Home > When I Found You(10)

When I Found You(10)
Catherine Ryan Hyde

‘Have a seat,’ he said. ‘This will take several minutes.’

Meanwhile a female guard opened a door into the lobby, nodded at the woman with children, whom she seemed to know, and allowed them inside.

Nathan looked back at the officer behind the counter. Hopefully. To see if he could go in, too.

The man shook his head. ‘You’ll have to have a seat. As I say. This will take several minutes.’

‘It didn’t seem to take her several minutes,’ Nathan said. Not combatively. Just in such a way as to invite explanation.

‘I’m afraid your case will be more complicated. Much . . . more complicated.’

Nathan perched uncomfortably on the edge of the hard wooden bench the woman had just vacated. It was still warm from her bulk. Nathan had never understood how people could allow their bodies to get so large. Such a chaotic, uncontrolled existence.

Meanwhile the officer behind the desk picked up a phone and spoke into it quietly, in an obvious effort to keep his words from being overheard. But Nathan had always enjoyed unusually keen hearing.

‘Ring up the watch commander. Tell him we need the coroner investigator over here.’ A pause. Then, ‘Father, I think.’

Nathan ran the single troublesome word around in his head. Coroner. No one had died in this case.

Had they?

With a jolt like a baseball bat to his stomach it struck him that the infant, Baby Nathan Bates, who had been doing so much better last time Nathan called to check on his status, might have died.

He jumped immediately to his feet, and the officer looked up, surprised.

‘A payphone,’ Nathan said hastily. ‘Do you have a pay-phone here?’

‘Yeah, there’s one out front.’

He ran outside. The October air had taken on an even sharper nip. Nathan had been feeling in his bones that the first snow would fall soon.

He dug in his pocket for a dime, and called the emergency room of the hospital. He now held the number, memorized, in his head.

Dr Battaglia answered.

‘This is Nathan McCann,’ he said. Not even knowing what to say next. He could hear and feel his own pulse beating in his chest and neck and temples. It felt nearly impossible to breathe and talk at the same time.

‘He’s not here any more,’ the doctor said. Sounding all too calm about it. ‘Sorry to say this ends our correspondence, unless you find any more babies lying around in the future.’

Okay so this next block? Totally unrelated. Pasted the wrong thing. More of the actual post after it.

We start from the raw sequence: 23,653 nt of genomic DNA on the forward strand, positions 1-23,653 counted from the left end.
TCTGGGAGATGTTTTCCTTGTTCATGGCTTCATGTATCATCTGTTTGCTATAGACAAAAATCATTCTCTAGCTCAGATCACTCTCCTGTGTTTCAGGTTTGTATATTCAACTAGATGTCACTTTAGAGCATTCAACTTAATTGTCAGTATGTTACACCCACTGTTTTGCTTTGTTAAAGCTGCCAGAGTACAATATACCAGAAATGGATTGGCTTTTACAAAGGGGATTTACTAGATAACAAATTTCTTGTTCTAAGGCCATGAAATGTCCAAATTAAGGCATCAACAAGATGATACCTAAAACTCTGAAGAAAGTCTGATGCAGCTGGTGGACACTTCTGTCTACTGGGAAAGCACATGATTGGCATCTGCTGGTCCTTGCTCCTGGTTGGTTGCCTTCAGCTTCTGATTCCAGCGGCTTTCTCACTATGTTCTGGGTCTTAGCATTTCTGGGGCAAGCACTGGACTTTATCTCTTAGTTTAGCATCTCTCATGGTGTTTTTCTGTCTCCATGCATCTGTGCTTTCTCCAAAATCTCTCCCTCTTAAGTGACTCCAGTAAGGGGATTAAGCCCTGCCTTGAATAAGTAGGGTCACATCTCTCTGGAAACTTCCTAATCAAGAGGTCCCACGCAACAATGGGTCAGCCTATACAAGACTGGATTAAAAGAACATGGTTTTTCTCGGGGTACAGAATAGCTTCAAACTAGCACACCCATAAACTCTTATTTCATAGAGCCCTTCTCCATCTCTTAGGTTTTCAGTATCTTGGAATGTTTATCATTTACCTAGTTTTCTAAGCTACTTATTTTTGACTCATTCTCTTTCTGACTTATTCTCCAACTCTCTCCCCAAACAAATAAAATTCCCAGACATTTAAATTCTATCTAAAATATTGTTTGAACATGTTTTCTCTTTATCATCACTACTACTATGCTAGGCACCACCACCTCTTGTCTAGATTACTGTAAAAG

Nathan saw the world grow brighter and more glaring at the periphery of his vision. He worried he might pass out. He tried to speak, but no words materialized.

‘Yeah,’ the doctor continued, ‘we handed him over to his grandma yesterday afternoon. Poor woman. She’s probably nearly fifty and she won’t get a good night’s sleep for at least a year. Babies are for the young.’

Nathan very consciously filled his lungs with air. ‘Then he’s not . . . he’s all right?’

‘Yeah, he’s doing great. Told you they could be strong little beggars. It’s like God wanted ’em to get born and there’s nothing going to stop them after that. He even had good color when I saw him last.’

‘Oh. Well. Thank you, doctor. You’ve been very kind.’

Nathan made his way slowly back into the lobby of the county jail, the muscles in his thighs feeling loose and liquid, like runny jelly.

He took his spot again on the bench, where he waited, thinking very little, for well over twenty minutes.

‘Detective Gross,’ a small man said.

Nathan rose and shook his hand.

Detective Gross was a young man, or at least appeared to be so. He didn’t look like he could be much over thirty, yet the hairline of his red head was surprisingly receded, giving his forehead a strange, angular look.

‘If you’ll follow me to my office. Sorry to say it’s a pretty long walk from here.’

Nathan followed him outdoors, then into an adjacent building. Followed him down dingy halls with high windows that seemed not to have been cleaned for years. Followed him into a small office with a baseball-sized hole in one of its dirty window panes, casting a distinct beam of light at an angle across the room. Nathan took a seat on the other side of the detective’s desk. He looked up at the window briefly, and thought of the recent bond measure to build a new jail. He had voted against it. Thinking himself far too overtaxed as it was.

He still had not spoken a word to this new man.

‘This is always the very hardest moment in my job. Hate it, really. Nobody likes this. Not one bit. But I’m the investigator assigned to the coroner’s division, and somebody has to do this, so here goes. I am dreadfully sorry to have to inform you that your daughter died sometime in the night last night.’

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